Once the weeds are wrangled and sod demolished, it’s time to have fun and get planting. Refer to your original chart of wet spots, dry spots, shade and sun to determine which foundation species should get planted where. For drier sites, many of the native grasses seed well and anchor soil, laying a green bedrock on which to get your meadow started. Switchgrass (Panicum virgatum) is native from Maine to Nevada and forms diaphanous seed heads on four-foot stalks. Although easy to grow in a wide range of soils, switchgrass will lose its fountain-like, columnar shape in shady spots. Another widespread North American native, indiangrass (Sorghastrum nutans), is an extremely drought-tolerant goliath, growing to eight feet tall in favorable conditions. Sporting blue green leaves, indiangrass has beautiful pale yellow foliage in the fall and large, erect infloresences in summer. For wet meadows, turn to the stalwart group of plants known as the sedges (Carex spp.). There’s a sedge for every kind of wet spot, from the continually swamped to the ephemeral puddle. Foxtail (Carex alopecoidea) and tussock sedge (C. stricta) are a good place to start looking if soils are moist year-round. Bluejoint grass (Calamagrostiscanadensis) is native to everywhere except the very hottest parts of North America and grows best in moist to wet soils of all types. Its tawny flower heads and pale blue foliage provide excellent habitat for all manner of insects and birds, especially in the winter.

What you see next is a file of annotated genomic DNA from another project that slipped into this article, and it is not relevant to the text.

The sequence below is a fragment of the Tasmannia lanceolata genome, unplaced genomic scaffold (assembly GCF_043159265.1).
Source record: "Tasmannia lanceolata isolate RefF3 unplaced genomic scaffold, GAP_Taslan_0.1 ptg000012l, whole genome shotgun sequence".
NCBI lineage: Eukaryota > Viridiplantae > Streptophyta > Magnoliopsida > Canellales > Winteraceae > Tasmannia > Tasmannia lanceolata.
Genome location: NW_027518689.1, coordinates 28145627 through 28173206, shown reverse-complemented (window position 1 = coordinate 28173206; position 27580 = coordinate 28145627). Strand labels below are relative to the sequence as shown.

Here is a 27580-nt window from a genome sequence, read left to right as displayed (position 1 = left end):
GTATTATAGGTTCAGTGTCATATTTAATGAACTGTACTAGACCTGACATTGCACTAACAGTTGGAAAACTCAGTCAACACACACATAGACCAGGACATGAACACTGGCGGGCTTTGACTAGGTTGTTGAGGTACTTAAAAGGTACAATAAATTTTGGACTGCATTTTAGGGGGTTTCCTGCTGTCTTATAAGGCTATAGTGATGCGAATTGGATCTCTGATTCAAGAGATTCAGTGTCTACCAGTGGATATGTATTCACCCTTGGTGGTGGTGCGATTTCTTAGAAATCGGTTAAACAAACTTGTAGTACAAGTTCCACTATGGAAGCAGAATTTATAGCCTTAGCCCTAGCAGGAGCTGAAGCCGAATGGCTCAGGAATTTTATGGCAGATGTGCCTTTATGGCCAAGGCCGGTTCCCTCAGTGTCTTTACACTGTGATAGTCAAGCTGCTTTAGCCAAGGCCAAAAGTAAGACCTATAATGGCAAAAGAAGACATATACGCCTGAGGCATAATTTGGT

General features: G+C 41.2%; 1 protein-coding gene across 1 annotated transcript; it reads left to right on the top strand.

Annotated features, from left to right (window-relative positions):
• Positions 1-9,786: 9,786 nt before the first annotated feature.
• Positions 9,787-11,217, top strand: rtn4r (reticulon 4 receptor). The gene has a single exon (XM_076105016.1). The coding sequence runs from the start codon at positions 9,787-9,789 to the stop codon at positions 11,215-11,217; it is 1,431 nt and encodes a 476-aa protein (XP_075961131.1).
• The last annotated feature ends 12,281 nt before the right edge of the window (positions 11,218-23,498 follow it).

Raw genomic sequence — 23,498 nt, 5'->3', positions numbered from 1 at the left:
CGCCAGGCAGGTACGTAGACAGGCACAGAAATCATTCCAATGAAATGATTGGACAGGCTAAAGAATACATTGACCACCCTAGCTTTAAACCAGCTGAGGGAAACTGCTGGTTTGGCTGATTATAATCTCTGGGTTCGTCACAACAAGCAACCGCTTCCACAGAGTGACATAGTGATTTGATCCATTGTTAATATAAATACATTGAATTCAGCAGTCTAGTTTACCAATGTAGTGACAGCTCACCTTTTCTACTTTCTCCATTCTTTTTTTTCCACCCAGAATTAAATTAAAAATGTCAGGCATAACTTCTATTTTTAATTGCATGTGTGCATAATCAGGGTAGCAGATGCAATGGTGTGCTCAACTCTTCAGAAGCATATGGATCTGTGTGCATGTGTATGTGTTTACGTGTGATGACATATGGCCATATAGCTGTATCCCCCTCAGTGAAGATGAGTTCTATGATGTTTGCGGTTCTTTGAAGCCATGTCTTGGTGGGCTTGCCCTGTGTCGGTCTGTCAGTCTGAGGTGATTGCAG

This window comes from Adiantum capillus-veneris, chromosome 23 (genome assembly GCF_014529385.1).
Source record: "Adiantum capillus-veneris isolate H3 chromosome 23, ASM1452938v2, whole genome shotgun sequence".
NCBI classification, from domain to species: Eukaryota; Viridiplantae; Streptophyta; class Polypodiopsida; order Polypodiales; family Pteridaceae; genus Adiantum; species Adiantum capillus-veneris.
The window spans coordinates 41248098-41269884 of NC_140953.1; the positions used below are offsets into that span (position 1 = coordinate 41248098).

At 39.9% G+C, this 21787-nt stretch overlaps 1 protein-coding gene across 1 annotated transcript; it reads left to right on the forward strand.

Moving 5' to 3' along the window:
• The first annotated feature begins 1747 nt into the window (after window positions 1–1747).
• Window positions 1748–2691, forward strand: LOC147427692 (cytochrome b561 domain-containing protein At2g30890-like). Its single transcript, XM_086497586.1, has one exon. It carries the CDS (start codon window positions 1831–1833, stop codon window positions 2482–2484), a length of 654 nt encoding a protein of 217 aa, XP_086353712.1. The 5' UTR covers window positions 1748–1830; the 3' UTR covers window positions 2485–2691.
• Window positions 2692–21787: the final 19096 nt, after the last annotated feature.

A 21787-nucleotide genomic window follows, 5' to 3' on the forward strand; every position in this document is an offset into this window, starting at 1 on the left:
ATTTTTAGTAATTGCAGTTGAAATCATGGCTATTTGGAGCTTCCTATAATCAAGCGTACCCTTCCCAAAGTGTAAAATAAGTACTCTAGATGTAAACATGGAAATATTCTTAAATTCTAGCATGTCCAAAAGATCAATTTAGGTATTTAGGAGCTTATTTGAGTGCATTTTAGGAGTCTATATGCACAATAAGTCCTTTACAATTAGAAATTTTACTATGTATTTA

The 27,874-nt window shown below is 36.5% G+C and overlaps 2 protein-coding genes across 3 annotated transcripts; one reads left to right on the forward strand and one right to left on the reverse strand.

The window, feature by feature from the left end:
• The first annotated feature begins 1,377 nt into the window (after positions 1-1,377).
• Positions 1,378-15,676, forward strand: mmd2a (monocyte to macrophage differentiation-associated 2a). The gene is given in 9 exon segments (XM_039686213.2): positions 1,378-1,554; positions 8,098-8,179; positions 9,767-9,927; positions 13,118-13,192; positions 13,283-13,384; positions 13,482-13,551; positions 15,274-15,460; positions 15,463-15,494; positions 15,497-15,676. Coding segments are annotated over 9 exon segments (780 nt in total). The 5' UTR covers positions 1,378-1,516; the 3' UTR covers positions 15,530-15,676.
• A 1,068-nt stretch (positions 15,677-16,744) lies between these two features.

Other natives can be spot-planted into the meadow to add diversity, texture and color at different times of the year. Golden alexander (Ziziaaurea) is an excellent addition to sites with moist, rich soils. It blooms early, opening lacy yellow umbels that are irresistible to swallowtail butterflies, which emerge and migrate at the same time the low-growing plant’s flowers open. For drier meadows, rattlesnake master (Eryngiumyuccifolium) breaks up fields of green with silvery foliage and spiky, spherical, gray inflorescences. For sites somewhere in the middle, the dragon tongues (Penstemon spp.) offer a glut of options and a variety of colors, from the sky-blue prairie-dwelling large-flowered penstemon (P. grandiflorus) to the soft pinks of smooth penstemon (P. digitalis) to the fiery red of western species like golden beard penstemon (P. barbatus). Almost all species of this genus are reliable self-seeders and irresistible to pollinators. Most natives don’t require much, if any, soil amendment, but if planting in spring or summer, or if you don’t have enough plant material to cover all available bare ground, it’s a good idea to spread a layer of untreated, partially rotted wood mulch to tamp down erosion and lock in moisture. Lawn soils can be particularly depauperate and a layer of mulch will help invigorate the all-important microbiome community.
Although it’s true a well-planned meadow virtually takes care of itself, it will require a little upkeep now and then. Top of the list of things to consider is invasive species control, especially in the first handful of years. Invasive species love nothing better than disturbed sites in flux: the nascent meadow is the invasive’s Shangri-la. If caught early, most invasives can be dug out by the roots. Annual species like Japanese stiltgrass (Microstegium vimineum) and garlic mustard (Alliaria petiolata) need to be pulled immediately in their first few months of arrival to prevent an untenable population explosion; it pays to be vigilant. Planting tenacious natives that can hold their own against aggressive exotics will ensure unwelcomed invasives keep out. In no time at all your meadow will fill in, coloring bare ground with blossom, enlivening old lawn with new texture and bringing flurries of birds, bees and butterflies to your home, no matter the season.
Image credit: Helaine Weide / Moment / Getty Images